• Weight: Use a non-rolling sinker heavy enough to keep your bait anchored in the current. A 4 oz flat sinker is a good starting point but adjust based on conditions. The higher the river, the heavier the weight.
    • Leader: Create a rig with your hook and sinker on opposite ends of a leader. Start with an 18-inch length, but be prepared to experiment if you’re not getting bites. Sturgeon are bottom feeders, so the number one goal when rigging your line is to keep your bait on the bottom.


    As for bait, you can’t go wrong with nightcrawlers.  It’s also common to throw on dead salted shiners as well. Perhaps it’s the overwhelming scent of minnows starting to rot (sturgeon can smell and “taste” with their barbels) or the fact that there are certain times when crawlers haven’t made it through the frost yet, but we found more success with salties than anything else. Not to mention, it seems they grow accustomed to free handouts from walleye fishermen throwing minnows all spring long.

    I recommend re-baiting the hook to keep the scent as fresh as can be.  Sometimes the current will take the bait, walleye and suckers will get a piece of the feast, or it simply will get worn out.  There is nothing worse than reeling up the line to find nothing was on it for the last half hour. Take time, often, to check your bait and add a fresh scent.


    Livescope Rainy RIver Sturgeon

    Locating Rainy River sturgeon isn’t the challenge – getting them to bite is. These fish tend to gather in large numbers within the deep, calm sections of the river. If you pass over them with your sonar, you’ll see a massive mark on the screen (or with Livescope you can see them actually swimming)! While you might think dropping anchor right above that deep hole is the ticket, it’s often not the best strategy. Instead, sturgeon often move from their deeper holding areas into shallower sections to feed. That’s why experienced anglers position themselves upstream of the deep holes and patiently wait for the sturgeon to come to them. Remember, sturgeon are especially active at night, so if the daytime bite is slow, shift your focus to overnight trips or at least target those prime low-light hours of early morning and late evening.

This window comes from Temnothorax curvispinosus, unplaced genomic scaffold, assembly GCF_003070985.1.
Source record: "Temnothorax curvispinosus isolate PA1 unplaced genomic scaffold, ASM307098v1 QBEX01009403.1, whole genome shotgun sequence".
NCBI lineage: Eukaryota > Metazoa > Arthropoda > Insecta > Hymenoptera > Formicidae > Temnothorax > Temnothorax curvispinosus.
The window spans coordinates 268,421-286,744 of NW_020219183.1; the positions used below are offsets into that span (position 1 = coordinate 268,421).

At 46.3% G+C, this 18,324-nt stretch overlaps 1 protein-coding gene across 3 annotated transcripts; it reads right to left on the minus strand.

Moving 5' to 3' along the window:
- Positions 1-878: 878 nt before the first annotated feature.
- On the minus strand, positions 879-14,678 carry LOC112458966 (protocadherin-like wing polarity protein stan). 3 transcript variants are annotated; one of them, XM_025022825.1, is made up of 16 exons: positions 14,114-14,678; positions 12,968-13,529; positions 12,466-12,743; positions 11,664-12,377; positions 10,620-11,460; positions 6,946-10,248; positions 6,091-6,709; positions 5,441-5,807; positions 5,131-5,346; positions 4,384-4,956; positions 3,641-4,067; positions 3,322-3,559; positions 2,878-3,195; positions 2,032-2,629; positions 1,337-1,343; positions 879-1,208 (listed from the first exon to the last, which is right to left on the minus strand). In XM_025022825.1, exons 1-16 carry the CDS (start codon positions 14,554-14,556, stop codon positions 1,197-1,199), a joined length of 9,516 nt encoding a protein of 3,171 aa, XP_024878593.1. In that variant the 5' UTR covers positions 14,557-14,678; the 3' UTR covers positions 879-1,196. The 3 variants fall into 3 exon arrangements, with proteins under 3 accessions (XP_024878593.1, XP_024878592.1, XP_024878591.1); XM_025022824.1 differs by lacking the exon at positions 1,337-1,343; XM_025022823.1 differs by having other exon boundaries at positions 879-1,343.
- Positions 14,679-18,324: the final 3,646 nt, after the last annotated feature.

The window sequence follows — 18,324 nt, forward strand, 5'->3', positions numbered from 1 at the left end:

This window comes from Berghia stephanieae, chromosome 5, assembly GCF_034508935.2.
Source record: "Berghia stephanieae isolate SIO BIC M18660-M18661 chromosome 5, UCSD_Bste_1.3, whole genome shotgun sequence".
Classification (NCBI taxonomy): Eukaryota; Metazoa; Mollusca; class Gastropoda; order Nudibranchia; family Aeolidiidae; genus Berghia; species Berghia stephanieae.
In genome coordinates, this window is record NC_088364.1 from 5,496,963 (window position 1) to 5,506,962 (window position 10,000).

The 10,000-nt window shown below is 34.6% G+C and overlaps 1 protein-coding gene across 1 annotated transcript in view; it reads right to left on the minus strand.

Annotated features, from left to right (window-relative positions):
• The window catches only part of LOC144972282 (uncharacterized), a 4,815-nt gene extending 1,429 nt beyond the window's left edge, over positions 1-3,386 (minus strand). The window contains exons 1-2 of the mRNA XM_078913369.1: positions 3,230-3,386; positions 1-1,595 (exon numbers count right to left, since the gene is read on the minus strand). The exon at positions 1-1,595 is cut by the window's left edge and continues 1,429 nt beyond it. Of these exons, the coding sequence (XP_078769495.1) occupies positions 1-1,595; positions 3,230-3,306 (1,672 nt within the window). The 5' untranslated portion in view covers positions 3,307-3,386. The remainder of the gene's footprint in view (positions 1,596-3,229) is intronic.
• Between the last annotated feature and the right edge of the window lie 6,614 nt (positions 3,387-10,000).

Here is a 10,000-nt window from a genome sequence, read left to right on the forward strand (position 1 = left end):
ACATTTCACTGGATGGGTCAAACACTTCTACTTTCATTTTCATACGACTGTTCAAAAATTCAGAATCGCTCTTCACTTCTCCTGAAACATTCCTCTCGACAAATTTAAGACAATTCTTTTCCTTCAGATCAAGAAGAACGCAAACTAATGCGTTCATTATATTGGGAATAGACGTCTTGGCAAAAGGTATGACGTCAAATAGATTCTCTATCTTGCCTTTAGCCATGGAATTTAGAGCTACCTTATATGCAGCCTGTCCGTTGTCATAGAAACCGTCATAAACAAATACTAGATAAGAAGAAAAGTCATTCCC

When handling a Rainy River sturgeon, protecting their gills is crucial. There are two main ways to do this:

    • Netting: If possible, use a large, sturdy net designed for big fish. This minimizes contact.
    • Tailing: If you don’t have a suitable net, grasp the sturgeon firmly by the base of its tail. With help, carefully lift the fish, supporting its belly. Larger sturgeon often tire from the fight, so they usually don’t put up a fight in this process. The biggest key is strength and stability when lifting into the boat.

    Remember, smaller sturgeon are feisty and have sharp spines! Gloves offer protection while handling them. To release a sturgeon, use the same methods in reverse. Hold the tail firmly until the fish shows signs of energy and tries to swim away. Be patient, especially with larger sturgeon, as they may need time to recover.


    Sturgeon fishing on the Rainy River offers a thrilling and accessible experience for anglers of all levels. However, these fish are vulnerable, so it’s absolutely crucial to handle them with care to ensure future generations can enjoy this unique fishery.

    Fights can last from minutes to over an hour, depending on your gear. To avoid heartbreak at the end of a long struggle, make sure you have a heavy setup and educate yourself on the know-how to properly land and release these fish.

    The best way to learn is to simply do! With a little preparation, you’ll have a successful day on the water and ready to plan your next trip to target them.